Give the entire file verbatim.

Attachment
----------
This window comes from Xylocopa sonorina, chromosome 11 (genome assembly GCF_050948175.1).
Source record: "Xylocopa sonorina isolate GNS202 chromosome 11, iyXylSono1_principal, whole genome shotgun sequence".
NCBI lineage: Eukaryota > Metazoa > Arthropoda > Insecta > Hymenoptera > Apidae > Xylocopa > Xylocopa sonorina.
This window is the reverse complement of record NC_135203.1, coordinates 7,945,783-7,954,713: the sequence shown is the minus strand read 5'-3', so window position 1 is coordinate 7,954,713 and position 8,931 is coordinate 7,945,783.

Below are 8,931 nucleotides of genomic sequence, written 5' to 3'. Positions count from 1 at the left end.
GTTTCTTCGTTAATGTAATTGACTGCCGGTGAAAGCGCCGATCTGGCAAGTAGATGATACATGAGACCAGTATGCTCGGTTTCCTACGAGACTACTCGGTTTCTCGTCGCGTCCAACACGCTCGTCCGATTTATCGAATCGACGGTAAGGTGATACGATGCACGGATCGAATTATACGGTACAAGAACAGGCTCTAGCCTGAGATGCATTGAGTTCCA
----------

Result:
This window comes from Xylocopa sonorina, chromosome 11 (genome assembly GCF_050948175.1).
Source record: "Xylocopa sonorina isolate GNS202 chromosome 11, iyXylSono1_principal, whole genome shotgun sequence".
NCBI lineage: Eukaryota > Metazoa > Arthropoda > Insecta > Hymenoptera > Apidae > Xylocopa > Xylocopa sonorina.
This window is the reverse complement of record NC_135203.1, coordinates 7,945,783-7,954,713: the sequence shown is the minus strand read 5'-3', so window position 1 is coordinate 7,954,713 and position 8,931 is coordinate 7,945,783.

Below are 8,931 nucleotides of genomic sequence, written 5' to 3'. Positions count from 1 at the left end.
GTTTCTTCGTTAATGTAATTGACTGCCGGTGAAAGCGCCGATCTGGCAAGTAGATGATACATGAGACCAGTATGCTCGGTTTCCTACGAGACTACTCGGTTTCTCGTCGCGTCCAACACGCTCGTCCGATTTATCGAATCGACGGTAAGGTGATACGATGCACGGATCGAATTATACGGTACAAGAACAGGCTCTAGCCTGAGATGCATTGAGTTCCA